# Pseudo elevator question-not enough info I think

1. Sep 19, 2008

### mastiffcacher

A box with a 75 passenger inside is launched straight up into the air by a giant rubber band.
After the box has left the rubber band but is still moving upward, what is the passenger's apparent weight?

This is all the information that was given. The question prior to this one wanted to know what the true weight is. I found it to be 735 N which the computer rounded to 740 N. I understand the concept here but can not find anything in the book to help. I thought I would need to be given the velocity or acceleration of the box upwards. I know the accel is g but I am lost. Can I get some help setting this up?

2. Sep 19, 2008

### Staff: Mentor

You have all the information you need. Hint: The apparent weight is the normal force of elevator pushing up on him. What does that force equal?

3. Sep 19, 2008

### mastiffcacher

I know that the normal force is equal to weight. I thought that since he is accelerating upwards then his apparent weight would increase. n=w=mg just in the oppisite direction. At rest and constant velocity it would be his true weight. I am missing something and really do not know what it is.

4. Sep 19, 2008

### LowlyPion

While the elevator is accelerating upward on the force from the rubber band, that force is translated to the passenger. But what happens within the elevator when there is no further force exerted except the slowing force of gravity on both the passenger and the elevator together as they fly through the air?

5. Sep 19, 2008

### mastiffcacher

I see what you are saying. He should not be accelerating upwards but being slowed due to gravity. I have tried the answer 740 for this problem thinking that his weight would just be his mass under the force of gravity. The way I understood from class is that the floor is still pushing up on him and therefore his weight would feel heavier. I can picture what is happening in this situation. I see a box that has just left the rubber band and is traveling upwards. I know that he is slowing due to gravity but I still see the box pushing up on him making his apparent weight heavier. I really do not know where to go from here.

6. Sep 19, 2008

### LowlyPion

And the box is not being slowed by gravity as well?

7. Sep 19, 2008

### mastiffcacher

I guess the problem that I am having right now is that w=mg. If the whole problem is that the box is being slowed by gravity, then the acceleration is 9.8. If this is true then the apparent weight would still be 735 N. I know this is not the correct answer as I have considered that and submitted it to be told it is wrong. There would be a difference if you took in to account the initial + acceleration from the box and showed the effect of gravity but I do not know what it is. I see what you are saying about the box being slowed also and I guess I am looking at this from the split second it takes off and the bow is pushing againist the man causing his weight to appear heavier. I am misiing something and have no clue what it is. Thanks forr all the help so far.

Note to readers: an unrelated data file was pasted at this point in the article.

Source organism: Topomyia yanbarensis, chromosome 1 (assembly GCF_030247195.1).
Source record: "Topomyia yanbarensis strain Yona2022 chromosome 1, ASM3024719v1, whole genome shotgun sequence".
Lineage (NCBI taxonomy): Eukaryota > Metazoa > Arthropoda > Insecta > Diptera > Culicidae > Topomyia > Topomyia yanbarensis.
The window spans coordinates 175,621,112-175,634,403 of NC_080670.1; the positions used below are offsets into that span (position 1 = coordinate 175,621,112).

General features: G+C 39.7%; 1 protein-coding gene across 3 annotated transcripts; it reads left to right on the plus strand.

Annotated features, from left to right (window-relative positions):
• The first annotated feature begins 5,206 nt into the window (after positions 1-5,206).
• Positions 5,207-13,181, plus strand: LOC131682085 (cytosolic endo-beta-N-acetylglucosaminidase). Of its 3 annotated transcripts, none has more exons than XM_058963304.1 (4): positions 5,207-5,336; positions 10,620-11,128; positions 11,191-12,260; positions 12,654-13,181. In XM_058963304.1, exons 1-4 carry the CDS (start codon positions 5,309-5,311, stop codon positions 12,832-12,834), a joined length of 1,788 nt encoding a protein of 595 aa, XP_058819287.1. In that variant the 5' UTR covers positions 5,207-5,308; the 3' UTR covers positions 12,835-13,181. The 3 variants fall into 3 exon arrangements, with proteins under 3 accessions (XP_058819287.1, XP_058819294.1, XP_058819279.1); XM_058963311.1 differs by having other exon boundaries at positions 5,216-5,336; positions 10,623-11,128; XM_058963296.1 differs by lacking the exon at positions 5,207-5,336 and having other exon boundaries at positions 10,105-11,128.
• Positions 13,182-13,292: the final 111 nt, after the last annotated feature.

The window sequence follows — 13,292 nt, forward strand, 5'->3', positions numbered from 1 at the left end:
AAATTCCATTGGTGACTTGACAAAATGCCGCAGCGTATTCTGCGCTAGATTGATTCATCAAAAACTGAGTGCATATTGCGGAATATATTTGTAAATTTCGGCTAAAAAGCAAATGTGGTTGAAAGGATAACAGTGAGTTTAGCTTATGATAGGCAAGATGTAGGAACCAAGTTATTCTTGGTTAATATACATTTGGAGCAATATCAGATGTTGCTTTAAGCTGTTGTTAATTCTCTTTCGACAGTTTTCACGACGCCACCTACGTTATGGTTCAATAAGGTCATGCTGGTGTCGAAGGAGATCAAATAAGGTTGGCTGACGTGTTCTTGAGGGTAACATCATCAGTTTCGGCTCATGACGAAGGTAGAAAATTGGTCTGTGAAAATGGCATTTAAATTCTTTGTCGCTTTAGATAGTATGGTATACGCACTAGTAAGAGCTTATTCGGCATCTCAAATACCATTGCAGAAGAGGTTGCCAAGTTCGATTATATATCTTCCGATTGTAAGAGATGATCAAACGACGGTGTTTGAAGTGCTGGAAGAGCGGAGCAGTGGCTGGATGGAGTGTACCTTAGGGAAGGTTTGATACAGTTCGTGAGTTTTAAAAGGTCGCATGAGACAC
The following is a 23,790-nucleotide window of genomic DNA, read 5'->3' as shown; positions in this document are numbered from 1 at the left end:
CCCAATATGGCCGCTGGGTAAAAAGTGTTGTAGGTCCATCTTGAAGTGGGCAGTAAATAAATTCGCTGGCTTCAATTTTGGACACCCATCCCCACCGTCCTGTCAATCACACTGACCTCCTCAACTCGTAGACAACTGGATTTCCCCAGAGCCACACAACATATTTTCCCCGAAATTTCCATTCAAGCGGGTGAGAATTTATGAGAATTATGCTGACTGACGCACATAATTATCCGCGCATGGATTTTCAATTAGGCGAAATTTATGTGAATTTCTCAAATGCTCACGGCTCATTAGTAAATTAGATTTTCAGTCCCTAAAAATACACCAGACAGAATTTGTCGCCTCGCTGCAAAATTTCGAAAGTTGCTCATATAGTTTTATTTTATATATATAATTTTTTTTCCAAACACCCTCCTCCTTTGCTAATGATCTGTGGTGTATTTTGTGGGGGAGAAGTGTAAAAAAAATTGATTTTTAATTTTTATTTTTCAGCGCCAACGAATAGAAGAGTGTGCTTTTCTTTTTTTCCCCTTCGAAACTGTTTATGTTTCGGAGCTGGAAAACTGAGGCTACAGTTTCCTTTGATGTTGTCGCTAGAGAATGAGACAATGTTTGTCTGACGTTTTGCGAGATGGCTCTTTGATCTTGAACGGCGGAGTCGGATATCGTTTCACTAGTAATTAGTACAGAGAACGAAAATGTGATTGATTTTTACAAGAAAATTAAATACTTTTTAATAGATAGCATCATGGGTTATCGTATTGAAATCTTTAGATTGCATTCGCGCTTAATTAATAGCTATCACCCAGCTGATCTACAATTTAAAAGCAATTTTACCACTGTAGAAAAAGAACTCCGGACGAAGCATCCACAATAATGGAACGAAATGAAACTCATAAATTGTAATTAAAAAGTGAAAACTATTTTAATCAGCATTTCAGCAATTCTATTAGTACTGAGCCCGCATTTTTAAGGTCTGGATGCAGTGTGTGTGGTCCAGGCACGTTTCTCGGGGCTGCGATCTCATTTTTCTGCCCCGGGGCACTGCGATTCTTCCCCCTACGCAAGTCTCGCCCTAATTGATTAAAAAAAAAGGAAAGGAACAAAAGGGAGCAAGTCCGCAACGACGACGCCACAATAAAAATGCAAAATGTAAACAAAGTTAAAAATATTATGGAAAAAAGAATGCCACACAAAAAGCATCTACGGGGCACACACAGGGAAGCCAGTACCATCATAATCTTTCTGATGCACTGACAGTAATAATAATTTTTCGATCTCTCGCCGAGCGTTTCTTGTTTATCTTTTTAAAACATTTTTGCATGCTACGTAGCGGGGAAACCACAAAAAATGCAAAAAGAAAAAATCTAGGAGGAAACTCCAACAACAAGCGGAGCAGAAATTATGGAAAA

8. Sep 20, 2008

### Staff: Mentor

Don't confuse apparent weight with the true weight. The true weight is w = mg, and that's not going to change (unless they move far from the earth's surface). The apparent weight is the support (or normal) force that holds you up.

Some examples: If you are just walking around, not accelerating, then the upward force of the floor (which is your apparent weight) must balance the downward force of gravity (your true weight). What if you are walking toward the end of a diving board. What happens to your apparent weight when you step off the board into the air?

Back to your passenger in a box. What forces act on him? Obviously his true weight (mg), which acts down. What about the force of the box pushing him up? (That would be his apparent weight.) How much is that force? You know that once the box is no longer being pushed by the rubber band, its acceleration (and the passenger's) is just g downward. So what must the net force be on the passenger? (Consider Newton's 2nd law.) What does that tell you about the upward force of the box?

9. Sep 21, 2008

### mastiffcacher

Well I finally got the answer. I understand what everyone was saying but I am unsure why. I found his apparent weight to be 0 N or at least that is what the computer accepted as the answer. I know the box is under the effect of gravity and so is the man. I do not see how he feels no weight. I guess it is because the box is not pushing againist him anymore but I feel like he would still feel weight. If anyone would like to explain a little bit more that would be great. Thanks for the help.

10. Sep 21, 2008

### LowlyPion

While the two are in flight, if the man was transmitting force to the elevator, and the elevator is in free fall wouldn't that serve to separate the two from contact?

Incidentally this is how the Vomit Comet that introduces astronauts to momentary weightlessness operates. The plane develops a rapid rate of ascent and then removes power into a freefall allowing the frame of reference of the plane to be accelerating earthward, as its upward speed slows until it is plunging earthward and recovers.

Last edited: Sep 21, 2008
11. Sep 21, 2008

### Mattowander

He would still technically have weight but because there is nothing pushing up against him, his apparent weight would be 0.

It's like diving on a diving board into a swimming pool. From the time you jump to the time that you hit the water, your apparent weight is 0. Another example would be if you tied a bathroom scale to your feet and then jumped off a chair. Assuming no air resistance, the scale would read 0.

The apparent weight requires a normal force which you do not have if both you and the box are free falling at the same rate. This is the reason why the guys in the space shuttle are able to float ; they are technically free-falling towards the earth.